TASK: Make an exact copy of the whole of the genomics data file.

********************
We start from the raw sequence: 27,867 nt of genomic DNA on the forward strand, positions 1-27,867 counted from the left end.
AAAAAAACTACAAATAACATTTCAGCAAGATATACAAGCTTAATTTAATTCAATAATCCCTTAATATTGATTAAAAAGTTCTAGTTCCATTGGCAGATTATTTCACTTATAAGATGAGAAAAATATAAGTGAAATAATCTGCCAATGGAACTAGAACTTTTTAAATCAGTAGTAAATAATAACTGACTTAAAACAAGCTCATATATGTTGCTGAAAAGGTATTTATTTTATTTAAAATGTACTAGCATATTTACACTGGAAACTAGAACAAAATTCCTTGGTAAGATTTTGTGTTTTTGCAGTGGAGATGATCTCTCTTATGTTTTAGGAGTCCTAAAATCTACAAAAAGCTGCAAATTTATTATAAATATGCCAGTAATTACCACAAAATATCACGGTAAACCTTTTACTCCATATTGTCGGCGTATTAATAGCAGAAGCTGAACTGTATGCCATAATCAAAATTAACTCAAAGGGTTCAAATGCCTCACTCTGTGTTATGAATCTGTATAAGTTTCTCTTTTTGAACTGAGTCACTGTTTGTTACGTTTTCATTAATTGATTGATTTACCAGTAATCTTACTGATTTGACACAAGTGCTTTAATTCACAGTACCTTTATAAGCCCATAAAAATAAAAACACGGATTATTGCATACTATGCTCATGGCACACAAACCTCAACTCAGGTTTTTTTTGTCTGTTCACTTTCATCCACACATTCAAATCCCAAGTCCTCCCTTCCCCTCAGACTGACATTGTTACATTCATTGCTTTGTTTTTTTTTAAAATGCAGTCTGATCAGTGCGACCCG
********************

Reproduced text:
We start from the raw sequence: 27,867 nt of genomic DNA on the forward strand, positions 1-27,867 counted from the left end.
AAAAAAACTACAAATAACATTTCAGCAAGATATACAAGCTTAATTTAATTCAATAATCCCTTAATATTGATTAAAAAGTTCTAGTTCCATTGGCAGATTATTTCACTTATAAGATGAGAAAAATATAAGTGAAATAATCTGCCAATGGAACTAGAACTTTTTAAATCAGTAGTAAATAATAACTGACTTAAAACAAGCTCATATATGTTGCTGAAAAGGTATTTATTTTATTTAAAATGTACTAGCATATTTACACTGGAAACTAGAACAAAATTCCTTGGTAAGATTTTGTGTTTTTGCAGTGGAGATGATCTCTCTTATGTTTTAGGAGTCCTAAAATCTACAAAAAGCTGCAAATTTATTATAAATATGCCAGTAATTACCACAAAATATCACGGTAAACCTTTTACTCCATATTGTCGGCGTATTAATAGCAGAAGCTGAACTGTATGCCATAATCAAAATTAACTCAAAGGGTTCAAATGCCTCACTCTGTGTTATGAATCTGTATAAGTTTCTCTTTTTGAACTGAGTCACTGTTTGTTACGTTTTCATTAATTGATTGATTTACCAGTAATCTTACTGATTTGACACAAGTGCTTTAATTCACAGTACCTTTATAAGCCCATAAAAATAAAAACACGGATTATTGCATACTATGCTCATGGCACACAAACCTCAACTCAGGTTTTTTTTGTCTGTTCACTTTCATCCACACATTCAAATCCCAAGTCCTCCCTTCCCCTCAGACTGACATTGTTACATTCATTGCTTTGTTTTTTTTTAAAATGCAGTCTGATCAGTGCGACCCG